Republican Soul Searching

Patricio Navia

Buenos Aires Herald, March 19, 2013


The defeat in 2012 and the demographic shifts that presage tough times ahead for their party has driven Republicans to do some soul-searching. Though the effort is a welcomed and necessary step before the party regroups for the 2014 midterm elections, the sharp differences between the moderate and conservative wings threaten to derail the process altogether. As long as Republicans continue to disagree on the reasons behind their defeat in 2012, no amount of soul-searching will help them find a roadmap that can bring the GOP back to the White House.


The National Republican Committee (NRC) has issued a new document titled the Growth and Opportunity Project (GOP) that presents a roadmap for the Republican Party to transform itself into a majority party. Combining an assessment of Republican strengths and weaknesses, GOP offers recommendations on attracting moderate voters who agree with fiscal responsibility priorities but have divergent views on some of the more controversial stances on moral issues and social policies advocated by the conservative wing of the party.


The report has been warmly received by independent observers who fear that the right-wing shift in the Republican Party will make politics less competitive. Because democracy requires at least two parties with real chances of winning, the shift to the right will not just render Republicans unelectable. If the Republican Party is not competitive, the quality of US democracy will suffer. Some proposals included in the report are designed to attract minority voters, younger US citizens and middle-class women, three groups where Democrats have gained a comfortable electoral predominance. Calling on Republicans to embrace immigration reform and shape it with pro-business and pro-growth Republican values, the report unapologetically identifies Latinos as the electoral bloc that can turn future elections around in favour of Republicans. With some common-sense, but still conservative, proposals, the report also seeks to attract younger voters who hold more tolerant and moderate views on issues such as gay marriage and other moral values that have sharply divided conservative and Christian Republicans from the more liberal and business-oriented groups within the Party.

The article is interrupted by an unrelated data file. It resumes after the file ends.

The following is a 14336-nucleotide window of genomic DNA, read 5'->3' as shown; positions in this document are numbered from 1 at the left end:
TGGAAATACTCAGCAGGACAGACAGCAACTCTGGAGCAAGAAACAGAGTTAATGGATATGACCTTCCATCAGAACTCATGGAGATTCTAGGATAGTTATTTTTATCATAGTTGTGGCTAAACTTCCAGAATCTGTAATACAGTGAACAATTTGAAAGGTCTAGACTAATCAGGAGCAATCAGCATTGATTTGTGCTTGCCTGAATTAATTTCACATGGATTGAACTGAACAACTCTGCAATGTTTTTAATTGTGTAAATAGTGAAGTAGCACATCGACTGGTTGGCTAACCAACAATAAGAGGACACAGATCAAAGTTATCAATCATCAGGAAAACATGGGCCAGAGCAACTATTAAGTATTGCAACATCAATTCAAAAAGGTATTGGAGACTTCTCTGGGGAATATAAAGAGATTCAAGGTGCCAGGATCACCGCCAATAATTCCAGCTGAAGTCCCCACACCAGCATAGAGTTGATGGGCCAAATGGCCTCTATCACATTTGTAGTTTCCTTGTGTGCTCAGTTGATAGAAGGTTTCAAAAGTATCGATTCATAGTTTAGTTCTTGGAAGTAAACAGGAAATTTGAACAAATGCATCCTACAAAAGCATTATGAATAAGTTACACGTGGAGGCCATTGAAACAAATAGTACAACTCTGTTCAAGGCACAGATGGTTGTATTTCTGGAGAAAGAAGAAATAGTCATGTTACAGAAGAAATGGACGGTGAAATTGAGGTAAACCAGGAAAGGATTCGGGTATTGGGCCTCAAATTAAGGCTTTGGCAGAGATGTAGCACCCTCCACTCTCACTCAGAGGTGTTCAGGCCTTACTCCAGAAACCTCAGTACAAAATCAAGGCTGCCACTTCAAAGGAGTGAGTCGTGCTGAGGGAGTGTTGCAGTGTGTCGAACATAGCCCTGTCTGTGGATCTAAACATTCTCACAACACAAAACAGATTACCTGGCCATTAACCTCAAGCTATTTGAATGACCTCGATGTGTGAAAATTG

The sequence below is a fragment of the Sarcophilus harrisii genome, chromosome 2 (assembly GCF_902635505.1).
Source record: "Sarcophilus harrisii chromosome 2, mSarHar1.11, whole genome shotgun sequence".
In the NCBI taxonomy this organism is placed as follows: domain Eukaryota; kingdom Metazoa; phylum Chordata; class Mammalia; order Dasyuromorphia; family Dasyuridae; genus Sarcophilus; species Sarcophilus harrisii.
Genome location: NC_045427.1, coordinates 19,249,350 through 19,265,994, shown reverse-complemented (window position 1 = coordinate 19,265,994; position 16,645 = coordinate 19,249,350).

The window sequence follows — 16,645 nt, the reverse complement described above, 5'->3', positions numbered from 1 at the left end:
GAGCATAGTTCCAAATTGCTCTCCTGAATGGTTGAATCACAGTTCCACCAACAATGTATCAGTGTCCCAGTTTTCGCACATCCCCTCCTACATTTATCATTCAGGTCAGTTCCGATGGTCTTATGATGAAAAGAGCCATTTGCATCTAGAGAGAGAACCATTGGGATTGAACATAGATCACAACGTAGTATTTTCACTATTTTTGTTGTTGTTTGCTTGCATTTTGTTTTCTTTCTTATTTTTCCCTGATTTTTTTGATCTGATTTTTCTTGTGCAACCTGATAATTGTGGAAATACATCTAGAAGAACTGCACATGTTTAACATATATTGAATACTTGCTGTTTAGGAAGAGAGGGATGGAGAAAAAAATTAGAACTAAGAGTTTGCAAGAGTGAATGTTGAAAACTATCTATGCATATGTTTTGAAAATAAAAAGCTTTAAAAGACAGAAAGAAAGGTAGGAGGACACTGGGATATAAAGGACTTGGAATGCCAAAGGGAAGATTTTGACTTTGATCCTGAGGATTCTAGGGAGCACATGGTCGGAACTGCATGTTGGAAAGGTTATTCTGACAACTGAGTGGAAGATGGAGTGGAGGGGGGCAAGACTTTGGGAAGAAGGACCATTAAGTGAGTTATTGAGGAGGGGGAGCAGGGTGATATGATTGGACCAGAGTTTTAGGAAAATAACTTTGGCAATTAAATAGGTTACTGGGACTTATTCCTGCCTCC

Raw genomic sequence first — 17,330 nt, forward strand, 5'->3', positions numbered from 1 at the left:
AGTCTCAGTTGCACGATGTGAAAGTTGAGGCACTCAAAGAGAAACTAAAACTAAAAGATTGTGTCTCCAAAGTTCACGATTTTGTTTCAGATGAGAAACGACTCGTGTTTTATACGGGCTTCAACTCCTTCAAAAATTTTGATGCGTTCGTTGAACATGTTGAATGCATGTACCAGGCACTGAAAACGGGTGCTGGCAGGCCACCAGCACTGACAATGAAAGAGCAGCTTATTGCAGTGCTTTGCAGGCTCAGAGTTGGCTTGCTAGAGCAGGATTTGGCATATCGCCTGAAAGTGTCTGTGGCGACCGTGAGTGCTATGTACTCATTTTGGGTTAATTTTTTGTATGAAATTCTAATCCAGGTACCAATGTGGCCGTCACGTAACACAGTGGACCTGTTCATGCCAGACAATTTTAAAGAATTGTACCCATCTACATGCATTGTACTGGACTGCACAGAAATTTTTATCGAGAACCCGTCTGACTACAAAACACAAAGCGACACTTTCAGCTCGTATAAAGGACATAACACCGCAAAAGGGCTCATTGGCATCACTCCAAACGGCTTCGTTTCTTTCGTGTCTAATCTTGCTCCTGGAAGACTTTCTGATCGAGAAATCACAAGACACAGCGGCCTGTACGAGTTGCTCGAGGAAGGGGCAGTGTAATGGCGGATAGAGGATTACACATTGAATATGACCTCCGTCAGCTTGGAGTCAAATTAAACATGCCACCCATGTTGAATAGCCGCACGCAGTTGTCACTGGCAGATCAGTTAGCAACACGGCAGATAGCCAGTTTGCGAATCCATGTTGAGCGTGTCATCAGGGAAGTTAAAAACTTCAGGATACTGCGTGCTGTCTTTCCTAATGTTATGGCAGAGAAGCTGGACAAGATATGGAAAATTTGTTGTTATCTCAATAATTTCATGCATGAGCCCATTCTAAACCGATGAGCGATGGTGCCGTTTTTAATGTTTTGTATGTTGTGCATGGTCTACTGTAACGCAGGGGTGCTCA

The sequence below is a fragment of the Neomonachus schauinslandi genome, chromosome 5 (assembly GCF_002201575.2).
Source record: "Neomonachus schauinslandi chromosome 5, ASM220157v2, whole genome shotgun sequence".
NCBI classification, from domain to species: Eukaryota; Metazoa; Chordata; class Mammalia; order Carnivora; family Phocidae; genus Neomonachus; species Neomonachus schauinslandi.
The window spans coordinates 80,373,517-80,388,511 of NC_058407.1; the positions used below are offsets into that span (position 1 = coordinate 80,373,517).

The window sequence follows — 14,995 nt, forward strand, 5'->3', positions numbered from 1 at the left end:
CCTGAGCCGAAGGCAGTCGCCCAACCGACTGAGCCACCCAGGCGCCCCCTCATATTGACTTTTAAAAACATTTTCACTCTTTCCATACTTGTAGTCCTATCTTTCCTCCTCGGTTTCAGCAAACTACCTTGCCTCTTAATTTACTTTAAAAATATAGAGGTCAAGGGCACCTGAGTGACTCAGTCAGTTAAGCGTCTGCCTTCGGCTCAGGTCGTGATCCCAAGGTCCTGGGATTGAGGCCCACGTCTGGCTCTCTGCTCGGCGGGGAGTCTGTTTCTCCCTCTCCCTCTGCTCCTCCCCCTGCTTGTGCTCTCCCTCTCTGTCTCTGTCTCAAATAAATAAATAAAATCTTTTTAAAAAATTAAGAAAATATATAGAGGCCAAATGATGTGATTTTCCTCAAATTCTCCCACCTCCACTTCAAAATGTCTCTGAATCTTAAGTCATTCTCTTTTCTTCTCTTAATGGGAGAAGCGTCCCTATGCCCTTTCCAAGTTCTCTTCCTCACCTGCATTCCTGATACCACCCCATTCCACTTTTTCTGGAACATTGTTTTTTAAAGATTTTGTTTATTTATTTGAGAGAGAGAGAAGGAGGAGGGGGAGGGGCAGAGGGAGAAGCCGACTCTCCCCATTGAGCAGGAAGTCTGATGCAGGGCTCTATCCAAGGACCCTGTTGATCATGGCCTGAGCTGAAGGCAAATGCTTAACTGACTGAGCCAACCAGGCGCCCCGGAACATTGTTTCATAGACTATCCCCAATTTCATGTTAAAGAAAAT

Yet, the report has not pleased everyone. Several prominent conservative Republicans have come out strongly against the proposals. Claiming that they belong to the Republican wing of the Republican Party, these conservative leaders have questioned the validity of a strategy that gives up on core values in order to be more electorally competitive. Curiously, several of those leaders have been associated in recent years with the Tea Party, an organization that has sought to take control of the Republican Party and seeks to defeat moderate Republicans in primaries even if that means that a Democrat will win the general election. Many conservatives believe that the GOP will never regain an electoral majority unless it stands up in an uncompromising fashion for their core values. Though it is not a majority within Republican voters or sympathizers, the conservative wing is sufficiently well-organized to influence the result of party primaries. Ironically, when turnout in a Republican primary is lowest, the Tea Party exerts its highest influence. Thus, even though reaching out to attract more voters is always a priority for all parties, the Tea Party will inevitably see its influence diminish if the Republican Party is able to attract more sympathizers to vote in its primaries.


In addition to opposition from within the Party, the Growth and Opportunity Project might not succeed in attracting Latino, women or younger voters to the Republican camp. The Project calls for immigration reform that offers a path to legalization, but falls short iof offering a path to citizenship. Naturally, immigration advocates will welcome a reform that allows more than 10 million undocumented workers to obtain legal papers. The quality of life of illegal immigrants will improve if the Republican-favoured proposal becomes law. But falling short of offering a path to citizenship will probably be enough to keep a majority of Latinos away from the Republican camp.


In that sense, conservative Republicans are correct in opposing a reform that compromises their core values but fails to make electoral gains among a key voting bloc. However, conservative Republicans are wrong in believing that they can regain majority support simply by holding onto their core values. If their core values are not shared by a majority of US voters, it helps little to be true to your beliefs.


The Growth and Opportunity Project offers some interesting suggestions on institutional reforms that will shorten campaigns and will make it easier for moderate candidates to run for office — and win their party’s nomination. Given that 30 of the 50 states of the Union have Republican governors, there will be plenty of opportunities to implement some of the policy recommendations of the report at the state and local level. If Republican voters see those policies implemented and witness positive results, the GOP report just issued can in fact become a new road map for the Grand Old Party (GOP) and can show the way for Republicans to regain control of the White House in 2016.